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'Rayyane Tabet: Encounters' Review - Parasol Unit

29th September – 14th December 2019

FREE Entry


As soon as I walk into Parasol unit, I am welcomed by Rayyane Tabet’s The Sea Hates a Coward (2015), which represents the efforts made by the artist's family to flee Lebanon in 1987. I immediately notice that this exhibition, Tabet’s first solo show in the United Kingdom, would revolve around Lebanon and be based on his personal experiences and perspectives. The title of the exhibition, Rayyane Tabet: Encounters, represents the movement of an object or sculpture. Throughout this show, Tabet wants the viewer to understand his message about Lebanon, by taking sculptures and objects and presenting them in such a way that they reveal hidden messages.

“Steel Rings” (2013)

The exhibition takes place on two levels, with the ground floor consisting of seven pieces and the first floor of one large piece. All of these share the same theme of Lebanon, and political issues in relation to Tabet’s personal views and experiences. Parasol unit, despite its size limitations, clearly make a conscientious effort with the layout: it is well-spaced out to accommodate the audience, yet it does not compromise the pieces’ ability to convey powerful messages.

"Colosse Aux Pieds d’Argile" (2015)

The highlight of this installation seems to be Steel Rings (2013), which is featured in many of the exhibition's promotional publications, as well as the programme booklet given to visitors. The piece itself is a horizontal sculpture that is made out of rings, signifying the Trans-Arabian Pipeline (TAPLine)—this consequently holds a substantial amount of socio-political context. This particular piece conveys a very strong message—it represents a time of integration of the several countries within the region.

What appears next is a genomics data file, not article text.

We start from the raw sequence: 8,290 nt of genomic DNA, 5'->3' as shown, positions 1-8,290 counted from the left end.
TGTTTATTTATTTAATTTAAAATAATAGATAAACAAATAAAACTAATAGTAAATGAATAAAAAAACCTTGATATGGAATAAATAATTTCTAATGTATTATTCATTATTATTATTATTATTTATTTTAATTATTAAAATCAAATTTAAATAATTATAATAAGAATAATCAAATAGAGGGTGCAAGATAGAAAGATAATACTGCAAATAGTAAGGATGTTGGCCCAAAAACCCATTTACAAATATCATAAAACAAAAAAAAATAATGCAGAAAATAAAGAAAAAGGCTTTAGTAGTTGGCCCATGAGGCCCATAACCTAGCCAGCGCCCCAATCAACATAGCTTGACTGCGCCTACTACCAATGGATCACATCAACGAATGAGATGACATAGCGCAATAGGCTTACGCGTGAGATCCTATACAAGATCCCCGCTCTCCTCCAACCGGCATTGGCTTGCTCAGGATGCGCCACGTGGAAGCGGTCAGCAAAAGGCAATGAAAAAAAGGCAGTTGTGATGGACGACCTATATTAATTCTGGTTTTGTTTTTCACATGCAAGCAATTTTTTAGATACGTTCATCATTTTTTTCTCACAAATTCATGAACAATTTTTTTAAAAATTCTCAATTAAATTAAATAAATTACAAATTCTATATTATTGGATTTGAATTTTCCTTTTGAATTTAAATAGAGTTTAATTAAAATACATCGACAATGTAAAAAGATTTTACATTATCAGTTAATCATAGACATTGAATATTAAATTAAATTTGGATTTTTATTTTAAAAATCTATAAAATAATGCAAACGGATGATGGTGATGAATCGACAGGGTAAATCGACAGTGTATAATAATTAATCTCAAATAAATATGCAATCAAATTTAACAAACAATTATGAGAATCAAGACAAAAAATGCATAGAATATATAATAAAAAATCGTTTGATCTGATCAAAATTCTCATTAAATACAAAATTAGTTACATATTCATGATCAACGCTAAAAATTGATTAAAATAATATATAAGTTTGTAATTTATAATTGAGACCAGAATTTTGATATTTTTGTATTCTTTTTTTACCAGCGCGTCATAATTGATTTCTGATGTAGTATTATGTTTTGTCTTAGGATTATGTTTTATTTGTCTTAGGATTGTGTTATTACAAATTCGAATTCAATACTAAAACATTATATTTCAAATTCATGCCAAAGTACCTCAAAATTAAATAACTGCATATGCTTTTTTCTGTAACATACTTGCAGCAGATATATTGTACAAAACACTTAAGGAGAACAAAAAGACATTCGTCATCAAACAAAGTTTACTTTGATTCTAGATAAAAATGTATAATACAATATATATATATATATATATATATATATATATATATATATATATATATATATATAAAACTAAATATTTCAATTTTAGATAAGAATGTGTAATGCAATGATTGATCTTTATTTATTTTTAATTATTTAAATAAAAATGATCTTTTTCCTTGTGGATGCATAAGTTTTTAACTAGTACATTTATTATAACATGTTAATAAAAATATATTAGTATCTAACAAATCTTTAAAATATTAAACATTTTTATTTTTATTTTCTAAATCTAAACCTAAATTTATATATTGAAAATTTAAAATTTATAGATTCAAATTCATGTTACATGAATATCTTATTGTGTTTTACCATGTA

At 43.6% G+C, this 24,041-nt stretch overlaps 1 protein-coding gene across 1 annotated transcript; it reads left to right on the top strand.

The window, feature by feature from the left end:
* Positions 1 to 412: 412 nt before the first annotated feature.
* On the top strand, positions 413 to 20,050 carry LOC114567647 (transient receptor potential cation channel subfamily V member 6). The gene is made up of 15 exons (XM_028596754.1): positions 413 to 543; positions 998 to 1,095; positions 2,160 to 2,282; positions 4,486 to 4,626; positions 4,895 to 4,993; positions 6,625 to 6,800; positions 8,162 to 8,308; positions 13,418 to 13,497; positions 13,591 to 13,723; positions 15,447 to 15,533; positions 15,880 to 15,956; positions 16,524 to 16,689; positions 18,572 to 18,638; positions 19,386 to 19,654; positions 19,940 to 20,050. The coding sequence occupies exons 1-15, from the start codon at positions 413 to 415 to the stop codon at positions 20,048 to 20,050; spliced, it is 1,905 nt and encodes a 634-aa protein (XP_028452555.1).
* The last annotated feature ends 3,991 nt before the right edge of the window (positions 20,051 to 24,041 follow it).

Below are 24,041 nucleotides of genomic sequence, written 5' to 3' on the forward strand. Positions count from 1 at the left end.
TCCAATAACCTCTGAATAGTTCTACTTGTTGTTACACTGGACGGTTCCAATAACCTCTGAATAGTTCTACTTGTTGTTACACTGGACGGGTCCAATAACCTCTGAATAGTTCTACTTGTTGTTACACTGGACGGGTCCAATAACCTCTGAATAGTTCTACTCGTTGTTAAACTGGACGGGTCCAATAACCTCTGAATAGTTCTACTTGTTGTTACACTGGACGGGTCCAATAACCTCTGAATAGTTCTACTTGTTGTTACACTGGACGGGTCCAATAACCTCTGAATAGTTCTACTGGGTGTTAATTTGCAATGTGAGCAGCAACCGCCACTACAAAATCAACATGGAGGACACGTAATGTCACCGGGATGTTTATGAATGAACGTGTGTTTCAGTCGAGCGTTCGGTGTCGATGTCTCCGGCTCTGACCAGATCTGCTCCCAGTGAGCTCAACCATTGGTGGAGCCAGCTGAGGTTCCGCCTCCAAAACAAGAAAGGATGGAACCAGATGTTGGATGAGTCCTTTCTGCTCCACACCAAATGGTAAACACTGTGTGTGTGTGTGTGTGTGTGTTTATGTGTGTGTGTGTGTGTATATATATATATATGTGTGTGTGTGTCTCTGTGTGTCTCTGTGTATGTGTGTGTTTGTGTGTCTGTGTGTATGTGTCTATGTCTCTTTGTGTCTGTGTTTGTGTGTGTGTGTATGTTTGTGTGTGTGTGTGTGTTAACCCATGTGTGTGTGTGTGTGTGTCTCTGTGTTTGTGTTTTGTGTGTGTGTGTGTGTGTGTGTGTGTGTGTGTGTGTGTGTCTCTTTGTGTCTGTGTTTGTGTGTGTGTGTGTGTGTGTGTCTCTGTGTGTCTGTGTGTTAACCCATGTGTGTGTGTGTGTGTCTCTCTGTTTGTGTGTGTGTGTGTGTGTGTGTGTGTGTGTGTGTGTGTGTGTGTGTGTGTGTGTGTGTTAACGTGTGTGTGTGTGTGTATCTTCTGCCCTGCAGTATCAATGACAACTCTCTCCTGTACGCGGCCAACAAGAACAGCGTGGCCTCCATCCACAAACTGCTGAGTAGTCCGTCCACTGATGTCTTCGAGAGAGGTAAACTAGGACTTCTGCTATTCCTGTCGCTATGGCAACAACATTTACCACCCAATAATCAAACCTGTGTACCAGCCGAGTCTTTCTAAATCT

However, the piece I found the most compelling was Three Logos (2013). True to its name, this particular piece is composed of three American oil companies’ logos that eventually became normalised in many parts of the Middle East. This illustrates the juxtaposition of elements of American culture being placed in a region that may seem completely opposite due to economic, social and political reasons. Additionally, it also prompts a discussion on the current and past political environments regarding the two regions mentioned.

All images courtesy of Devi Safira

Overall, as an audience with no prior knowledge of the socio-political conditions of Lebanon, Tabet’s exhibition provided a perspective integrating both his personal ideas and historical context. Although this installation is not very large, I found that the number of artworks on display was perfect due to the venue’s capacity and layout restrictions. The pieces have prompted an internal discussion of topics regarding bilateral relations between nations, as well as politics and economics in general. This proves, particularly in my case, that this exhibit has done well in sending an integral message to the audience. If someone comes to this show with no prior knowledge of the topics presented, this exhibit might be an exciting starting point for digging into the context of the pieces shown.

Edited by Alexia McDonald, Head Digital Editor

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